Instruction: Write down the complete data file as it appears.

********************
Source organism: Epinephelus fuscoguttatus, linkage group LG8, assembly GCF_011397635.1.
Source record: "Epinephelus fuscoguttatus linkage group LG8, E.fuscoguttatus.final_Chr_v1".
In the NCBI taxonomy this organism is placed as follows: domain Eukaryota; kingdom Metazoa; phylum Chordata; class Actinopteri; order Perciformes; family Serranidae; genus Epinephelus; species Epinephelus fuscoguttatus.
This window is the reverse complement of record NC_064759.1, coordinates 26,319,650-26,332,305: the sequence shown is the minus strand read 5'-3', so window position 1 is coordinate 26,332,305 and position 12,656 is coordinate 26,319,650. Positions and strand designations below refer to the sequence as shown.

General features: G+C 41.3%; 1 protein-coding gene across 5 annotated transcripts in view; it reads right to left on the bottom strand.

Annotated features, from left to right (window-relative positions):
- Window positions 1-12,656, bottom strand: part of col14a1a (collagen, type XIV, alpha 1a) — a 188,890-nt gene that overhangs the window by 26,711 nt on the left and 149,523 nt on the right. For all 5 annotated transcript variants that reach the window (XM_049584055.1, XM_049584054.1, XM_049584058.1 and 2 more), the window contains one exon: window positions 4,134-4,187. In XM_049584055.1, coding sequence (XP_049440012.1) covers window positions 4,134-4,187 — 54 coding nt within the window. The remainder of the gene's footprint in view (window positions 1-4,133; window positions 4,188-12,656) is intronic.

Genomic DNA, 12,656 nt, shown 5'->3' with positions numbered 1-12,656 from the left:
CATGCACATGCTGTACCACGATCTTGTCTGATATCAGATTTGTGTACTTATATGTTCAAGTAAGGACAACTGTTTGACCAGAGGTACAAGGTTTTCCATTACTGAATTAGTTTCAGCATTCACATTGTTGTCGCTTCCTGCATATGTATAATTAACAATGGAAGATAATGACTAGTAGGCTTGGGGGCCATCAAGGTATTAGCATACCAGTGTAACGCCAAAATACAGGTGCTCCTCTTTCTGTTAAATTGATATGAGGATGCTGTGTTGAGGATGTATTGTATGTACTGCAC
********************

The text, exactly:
Source organism: Epinephelus fuscoguttatus, linkage group LG8, assembly GCF_011397635.1.
Source record: "Epinephelus fuscoguttatus linkage group LG8, E.fuscoguttatus.final_Chr_v1".
In the NCBI taxonomy this organism is placed as follows: domain Eukaryota; kingdom Metazoa; phylum Chordata; class Actinopteri; order Perciformes; family Serranidae; genus Epinephelus; species Epinephelus fuscoguttatus.
This window is the reverse complement of record NC_064759.1, coordinates 26,319,650-26,332,305: the sequence shown is the minus strand read 5'-3', so window position 1 is coordinate 26,332,305 and position 12,656 is coordinate 26,319,650. Positions and strand designations below refer to the sequence as shown.

General features: G+C 41.3%; 1 protein-coding gene across 5 annotated transcripts in view; it reads right to left on the bottom strand.

Annotated features, from left to right (window-relative positions):
- Window positions 1-12,656, bottom strand: part of col14a1a (collagen, type XIV, alpha 1a) — a 188,890-nt gene that overhangs the window by 26,711 nt on the left and 149,523 nt on the right. For all 5 annotated transcript variants that reach the window (XM_049584055.1, XM_049584054.1, XM_049584058.1 and 2 more), the window contains one exon: window positions 4,134-4,187. In XM_049584055.1, coding sequence (XP_049440012.1) covers window positions 4,134-4,187 — 54 coding nt within the window. The remainder of the gene's footprint in view (window positions 1-4,133; window positions 4,188-12,656) is intronic.

Genomic DNA, 12,656 nt, shown 5'->3' with positions numbered 1-12,656 from the left:
CATGCACATGCTGTACCACGATCTTGTCTGATATCAGATTTGTGTACTTATATGTTCAAGTAAGGACAACTGTTTGACCAGAGGTACAAGGTTTTCCATTACTGAATTAGTTTCAGCATTCACATTGTTGTCGCTTCCTGCATATGTATAATTAACAATGGAAGATAATGACTAGTAGGCTTGGGGGCCATCAAGGTATTAGCATACCAGTGTAACGCCAAAATACAGGTGCTCCTCTTTCTGTTAAATTGATATGAGGATGCTGTGTTGAGGATGTATTGTATGTACTGCAC